Democrats, led by Congresswoman Maxine Waters (D-CA) Ranking Member of the Financial Services Committee garnered 154 “no” votes against H.R. 37, a controversial Republican package of 11 bills that will roll back certain portions of the Wall Street Reform Act. Last week, House Democrats defeated Republican efforts to fast track the same measure through a process known as suspension of the rules, by denying them the two-thirds vote they needed they need for passage.
She released the following statement.
“After failing to sneak this complex package of 11 bills though the House last week with limited debate and no opportunity for amendments, today House Republicans made a second attempt at passage. The package includes harmful measures, such as a delay in the implementation of the important Volcker Rule as it relates to collateralized loan obligations until 2019. This provision, included at the behest of Wall Street’s biggest banks, and under the guise of ‘helping small businesses,’ weakens taxpayer protections against risky Wall Street practices, and does nothing to address the needs of hardworking Americans on Main Street.
I’m pleased that Democrats overwhelmingly opposed this package, garnering enough opposition to ensure we are able to sustain President Obama’s veto, should it reach his desk. The widespread Democratic opposition to this measure is a clear indication that our members are becoming more informed about the Republican strategy to ultimately dismantle Wall Street reform legislation, and the need to protect taxpayers from risky trading and gambling by banks.”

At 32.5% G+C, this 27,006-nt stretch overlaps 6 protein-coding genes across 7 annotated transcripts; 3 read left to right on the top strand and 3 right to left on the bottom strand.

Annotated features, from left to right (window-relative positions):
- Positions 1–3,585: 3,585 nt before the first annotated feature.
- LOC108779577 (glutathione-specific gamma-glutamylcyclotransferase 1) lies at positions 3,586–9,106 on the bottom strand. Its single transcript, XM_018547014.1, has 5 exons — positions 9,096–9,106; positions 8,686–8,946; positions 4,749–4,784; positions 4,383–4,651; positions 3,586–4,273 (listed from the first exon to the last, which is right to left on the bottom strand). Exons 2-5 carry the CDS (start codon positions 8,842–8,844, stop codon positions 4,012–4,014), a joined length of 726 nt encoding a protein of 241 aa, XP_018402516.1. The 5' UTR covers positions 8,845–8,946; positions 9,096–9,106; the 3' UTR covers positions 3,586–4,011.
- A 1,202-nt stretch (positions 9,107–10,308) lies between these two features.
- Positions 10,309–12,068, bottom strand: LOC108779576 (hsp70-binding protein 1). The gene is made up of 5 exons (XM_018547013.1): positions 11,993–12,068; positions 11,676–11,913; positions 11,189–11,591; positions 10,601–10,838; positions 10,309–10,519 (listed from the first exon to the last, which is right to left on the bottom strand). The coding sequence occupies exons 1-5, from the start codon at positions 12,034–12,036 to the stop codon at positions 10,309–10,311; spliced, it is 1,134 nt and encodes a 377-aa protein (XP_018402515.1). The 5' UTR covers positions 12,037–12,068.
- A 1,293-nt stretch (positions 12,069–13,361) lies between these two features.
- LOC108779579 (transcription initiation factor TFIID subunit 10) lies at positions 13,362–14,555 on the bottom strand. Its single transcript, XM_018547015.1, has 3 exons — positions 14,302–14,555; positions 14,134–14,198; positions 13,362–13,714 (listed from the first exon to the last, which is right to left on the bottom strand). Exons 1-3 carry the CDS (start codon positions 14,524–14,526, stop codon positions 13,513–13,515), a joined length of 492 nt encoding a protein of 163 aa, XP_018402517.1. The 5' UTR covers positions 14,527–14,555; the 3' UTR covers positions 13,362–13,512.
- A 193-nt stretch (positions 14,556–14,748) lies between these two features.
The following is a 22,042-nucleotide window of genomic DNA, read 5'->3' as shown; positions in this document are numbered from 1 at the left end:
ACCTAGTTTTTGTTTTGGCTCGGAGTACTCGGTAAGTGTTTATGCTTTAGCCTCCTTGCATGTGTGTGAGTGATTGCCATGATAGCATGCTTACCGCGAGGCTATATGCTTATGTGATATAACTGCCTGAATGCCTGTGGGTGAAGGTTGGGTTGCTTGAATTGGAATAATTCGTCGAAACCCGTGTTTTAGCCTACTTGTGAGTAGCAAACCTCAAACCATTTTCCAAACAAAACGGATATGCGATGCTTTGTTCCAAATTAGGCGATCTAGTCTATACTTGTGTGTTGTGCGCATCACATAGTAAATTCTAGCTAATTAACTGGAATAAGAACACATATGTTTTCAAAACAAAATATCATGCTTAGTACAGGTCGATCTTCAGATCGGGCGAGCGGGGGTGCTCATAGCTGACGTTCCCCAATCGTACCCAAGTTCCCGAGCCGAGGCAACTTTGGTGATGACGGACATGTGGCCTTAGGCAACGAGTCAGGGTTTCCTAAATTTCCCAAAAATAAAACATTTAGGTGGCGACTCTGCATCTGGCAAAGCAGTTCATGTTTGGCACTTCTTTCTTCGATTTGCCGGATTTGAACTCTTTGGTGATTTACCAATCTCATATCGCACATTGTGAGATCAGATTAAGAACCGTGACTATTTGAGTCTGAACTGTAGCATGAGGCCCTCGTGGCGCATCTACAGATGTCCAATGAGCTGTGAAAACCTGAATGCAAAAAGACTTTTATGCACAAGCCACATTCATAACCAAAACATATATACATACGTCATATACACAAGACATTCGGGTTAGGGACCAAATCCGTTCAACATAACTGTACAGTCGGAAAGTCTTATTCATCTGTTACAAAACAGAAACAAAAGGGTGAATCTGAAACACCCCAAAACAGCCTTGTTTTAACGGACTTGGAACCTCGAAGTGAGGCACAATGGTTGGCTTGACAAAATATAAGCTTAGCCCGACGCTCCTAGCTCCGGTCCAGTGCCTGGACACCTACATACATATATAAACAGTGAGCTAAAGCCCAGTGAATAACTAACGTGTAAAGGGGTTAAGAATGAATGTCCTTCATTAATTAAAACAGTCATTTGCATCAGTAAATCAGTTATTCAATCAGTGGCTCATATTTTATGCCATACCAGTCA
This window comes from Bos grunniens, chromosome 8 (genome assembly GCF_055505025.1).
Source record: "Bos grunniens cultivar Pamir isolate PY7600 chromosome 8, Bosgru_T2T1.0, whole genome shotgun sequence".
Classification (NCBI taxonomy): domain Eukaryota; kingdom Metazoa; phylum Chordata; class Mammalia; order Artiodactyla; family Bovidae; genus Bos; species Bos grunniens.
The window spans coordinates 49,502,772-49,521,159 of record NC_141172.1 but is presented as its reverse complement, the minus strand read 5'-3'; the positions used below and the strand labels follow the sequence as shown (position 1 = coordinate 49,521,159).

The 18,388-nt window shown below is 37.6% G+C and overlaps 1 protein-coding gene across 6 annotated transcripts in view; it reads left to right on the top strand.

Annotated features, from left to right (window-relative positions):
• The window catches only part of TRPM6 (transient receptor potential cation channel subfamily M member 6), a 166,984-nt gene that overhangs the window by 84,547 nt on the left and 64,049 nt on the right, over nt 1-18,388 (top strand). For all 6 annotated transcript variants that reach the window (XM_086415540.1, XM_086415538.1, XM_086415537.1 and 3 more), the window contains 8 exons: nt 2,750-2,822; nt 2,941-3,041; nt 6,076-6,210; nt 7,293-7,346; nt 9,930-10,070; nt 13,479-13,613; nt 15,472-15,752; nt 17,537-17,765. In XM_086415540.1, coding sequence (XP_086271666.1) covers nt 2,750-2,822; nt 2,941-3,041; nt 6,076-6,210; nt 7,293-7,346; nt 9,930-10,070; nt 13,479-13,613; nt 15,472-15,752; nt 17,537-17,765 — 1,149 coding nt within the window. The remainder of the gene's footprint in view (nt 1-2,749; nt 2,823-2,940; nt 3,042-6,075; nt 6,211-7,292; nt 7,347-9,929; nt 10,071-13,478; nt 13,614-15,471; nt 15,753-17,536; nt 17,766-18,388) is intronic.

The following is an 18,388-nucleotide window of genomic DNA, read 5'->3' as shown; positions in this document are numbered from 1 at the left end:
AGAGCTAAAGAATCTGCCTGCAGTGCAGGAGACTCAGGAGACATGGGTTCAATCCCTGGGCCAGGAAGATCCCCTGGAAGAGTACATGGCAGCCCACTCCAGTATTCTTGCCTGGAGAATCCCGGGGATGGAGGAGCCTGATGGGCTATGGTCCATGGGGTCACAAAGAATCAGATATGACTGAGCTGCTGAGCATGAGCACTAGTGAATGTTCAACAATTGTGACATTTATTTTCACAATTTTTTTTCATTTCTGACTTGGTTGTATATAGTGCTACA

Waters also led Democratic opposition on the House floor late last night.
The legislation contains harmful provisions that undermine Dodd-Frank, which was passed in response to the worst financial crisis in a generation. These include a newly introduced measure that provides an additional two-year delay for a type of risky financial instrument, collateralized loan obligations, from the Volcker Rule, a cornerstone of Dodd-Frank that prohibits large banks from gambling with taxpayer-backed funds. The measure pushes back the deadline for banks to divest CLOs until 2019, nearly a decade after Dodd-Frank was enacted. The package also contains a harmful provision that restricts the amount of information a private company must provide to an employee that receives compensation in the form of stock, which denies our nation’s workers the right to understand how much their compensation is worth – and the risks associated with it.